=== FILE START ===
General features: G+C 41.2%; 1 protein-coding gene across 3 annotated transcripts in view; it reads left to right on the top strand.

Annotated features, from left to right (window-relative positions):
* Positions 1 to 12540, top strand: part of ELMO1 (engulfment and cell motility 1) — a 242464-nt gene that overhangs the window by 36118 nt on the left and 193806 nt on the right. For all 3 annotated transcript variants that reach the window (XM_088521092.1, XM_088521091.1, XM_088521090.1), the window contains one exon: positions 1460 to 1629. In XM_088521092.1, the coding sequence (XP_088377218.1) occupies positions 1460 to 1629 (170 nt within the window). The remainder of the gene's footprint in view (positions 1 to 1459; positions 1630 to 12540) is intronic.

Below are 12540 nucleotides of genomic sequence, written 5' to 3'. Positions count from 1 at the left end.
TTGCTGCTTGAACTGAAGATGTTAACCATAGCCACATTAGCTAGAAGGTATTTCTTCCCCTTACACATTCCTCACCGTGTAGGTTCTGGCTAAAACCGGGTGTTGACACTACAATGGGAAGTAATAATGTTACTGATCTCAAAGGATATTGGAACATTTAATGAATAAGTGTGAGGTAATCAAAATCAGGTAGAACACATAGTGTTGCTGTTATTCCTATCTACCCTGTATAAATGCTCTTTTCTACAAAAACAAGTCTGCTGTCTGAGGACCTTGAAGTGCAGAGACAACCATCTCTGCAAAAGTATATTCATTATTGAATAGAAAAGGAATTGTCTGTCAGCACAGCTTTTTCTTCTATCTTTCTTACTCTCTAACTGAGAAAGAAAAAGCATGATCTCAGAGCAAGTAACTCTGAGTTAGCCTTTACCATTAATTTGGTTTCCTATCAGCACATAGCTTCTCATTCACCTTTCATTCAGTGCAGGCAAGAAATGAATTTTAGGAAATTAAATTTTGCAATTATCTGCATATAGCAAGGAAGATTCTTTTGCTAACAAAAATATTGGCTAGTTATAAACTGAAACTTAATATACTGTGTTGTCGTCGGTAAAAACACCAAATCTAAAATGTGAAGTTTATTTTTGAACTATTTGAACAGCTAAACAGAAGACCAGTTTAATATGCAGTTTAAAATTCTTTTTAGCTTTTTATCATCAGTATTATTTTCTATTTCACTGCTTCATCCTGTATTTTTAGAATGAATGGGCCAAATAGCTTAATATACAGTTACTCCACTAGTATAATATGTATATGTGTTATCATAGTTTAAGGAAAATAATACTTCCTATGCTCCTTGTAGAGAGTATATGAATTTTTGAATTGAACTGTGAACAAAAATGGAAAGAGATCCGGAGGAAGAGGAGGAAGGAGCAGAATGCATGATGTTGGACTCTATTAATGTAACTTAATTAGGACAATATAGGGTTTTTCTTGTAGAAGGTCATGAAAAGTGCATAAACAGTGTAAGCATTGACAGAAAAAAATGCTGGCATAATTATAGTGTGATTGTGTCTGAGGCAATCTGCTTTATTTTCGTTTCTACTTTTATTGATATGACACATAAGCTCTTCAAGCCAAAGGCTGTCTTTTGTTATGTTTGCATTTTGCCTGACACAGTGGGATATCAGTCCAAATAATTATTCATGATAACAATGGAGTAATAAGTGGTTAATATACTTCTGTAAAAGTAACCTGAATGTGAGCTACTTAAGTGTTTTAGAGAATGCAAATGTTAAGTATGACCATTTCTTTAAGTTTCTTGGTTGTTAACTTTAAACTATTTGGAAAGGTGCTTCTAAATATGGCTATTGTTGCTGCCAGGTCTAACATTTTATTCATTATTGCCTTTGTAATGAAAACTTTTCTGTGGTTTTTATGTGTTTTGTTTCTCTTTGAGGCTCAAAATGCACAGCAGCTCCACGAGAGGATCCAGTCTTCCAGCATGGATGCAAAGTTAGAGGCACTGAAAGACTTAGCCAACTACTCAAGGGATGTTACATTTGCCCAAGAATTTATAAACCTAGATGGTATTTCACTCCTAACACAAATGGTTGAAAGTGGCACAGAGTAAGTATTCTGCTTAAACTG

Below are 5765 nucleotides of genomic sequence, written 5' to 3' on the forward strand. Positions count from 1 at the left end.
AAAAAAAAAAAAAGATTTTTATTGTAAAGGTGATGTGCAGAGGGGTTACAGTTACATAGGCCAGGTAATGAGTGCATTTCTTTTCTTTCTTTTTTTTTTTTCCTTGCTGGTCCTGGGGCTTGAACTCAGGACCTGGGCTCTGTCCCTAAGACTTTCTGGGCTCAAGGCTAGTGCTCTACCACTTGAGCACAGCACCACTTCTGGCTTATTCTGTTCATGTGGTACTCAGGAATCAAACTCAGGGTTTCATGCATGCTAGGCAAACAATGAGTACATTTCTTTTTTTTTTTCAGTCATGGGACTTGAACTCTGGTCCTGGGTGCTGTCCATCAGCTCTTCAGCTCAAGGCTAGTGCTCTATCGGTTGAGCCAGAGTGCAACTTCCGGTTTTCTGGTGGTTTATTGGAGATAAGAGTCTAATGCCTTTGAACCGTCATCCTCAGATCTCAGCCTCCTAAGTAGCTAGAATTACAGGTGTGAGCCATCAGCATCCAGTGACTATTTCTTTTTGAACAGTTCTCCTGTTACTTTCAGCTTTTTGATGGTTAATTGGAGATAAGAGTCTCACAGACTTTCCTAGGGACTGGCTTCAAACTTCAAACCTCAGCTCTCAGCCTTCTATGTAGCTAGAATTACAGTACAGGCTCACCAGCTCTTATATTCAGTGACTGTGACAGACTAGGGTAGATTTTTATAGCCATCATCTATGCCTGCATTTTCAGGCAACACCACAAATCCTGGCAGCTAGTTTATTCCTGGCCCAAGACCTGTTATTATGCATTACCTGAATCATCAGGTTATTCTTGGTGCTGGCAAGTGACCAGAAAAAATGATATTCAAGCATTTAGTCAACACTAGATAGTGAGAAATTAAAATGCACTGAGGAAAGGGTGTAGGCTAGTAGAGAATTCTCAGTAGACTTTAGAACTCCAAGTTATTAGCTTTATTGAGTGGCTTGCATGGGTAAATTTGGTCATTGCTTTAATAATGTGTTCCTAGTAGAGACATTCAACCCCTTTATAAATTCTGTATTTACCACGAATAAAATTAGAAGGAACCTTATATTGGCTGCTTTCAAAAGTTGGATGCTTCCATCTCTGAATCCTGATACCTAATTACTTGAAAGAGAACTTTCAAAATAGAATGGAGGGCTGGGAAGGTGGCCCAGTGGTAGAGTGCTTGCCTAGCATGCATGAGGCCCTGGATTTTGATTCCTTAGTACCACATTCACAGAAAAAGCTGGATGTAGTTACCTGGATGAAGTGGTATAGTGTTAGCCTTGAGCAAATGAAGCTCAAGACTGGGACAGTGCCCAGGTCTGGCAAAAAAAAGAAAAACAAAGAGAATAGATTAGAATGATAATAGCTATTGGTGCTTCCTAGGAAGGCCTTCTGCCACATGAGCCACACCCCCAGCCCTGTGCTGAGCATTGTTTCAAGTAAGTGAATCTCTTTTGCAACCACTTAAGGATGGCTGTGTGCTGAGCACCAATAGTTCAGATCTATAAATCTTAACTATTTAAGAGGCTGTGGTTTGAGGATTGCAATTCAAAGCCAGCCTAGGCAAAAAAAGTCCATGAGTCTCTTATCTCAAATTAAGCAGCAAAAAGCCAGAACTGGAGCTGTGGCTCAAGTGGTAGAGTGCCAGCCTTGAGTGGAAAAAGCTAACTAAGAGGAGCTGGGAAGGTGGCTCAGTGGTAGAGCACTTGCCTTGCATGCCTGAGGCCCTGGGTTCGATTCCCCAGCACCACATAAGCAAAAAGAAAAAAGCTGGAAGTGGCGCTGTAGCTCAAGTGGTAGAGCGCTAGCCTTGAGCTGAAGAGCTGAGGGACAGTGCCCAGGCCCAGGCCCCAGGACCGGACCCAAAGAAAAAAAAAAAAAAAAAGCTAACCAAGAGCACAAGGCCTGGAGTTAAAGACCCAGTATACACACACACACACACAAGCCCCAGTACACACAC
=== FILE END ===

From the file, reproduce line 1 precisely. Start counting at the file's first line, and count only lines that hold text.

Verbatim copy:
General features: G+C 41.2%; 1 protein-coding gene across 3 annotated transcripts in view; it reads left to right on the top strand.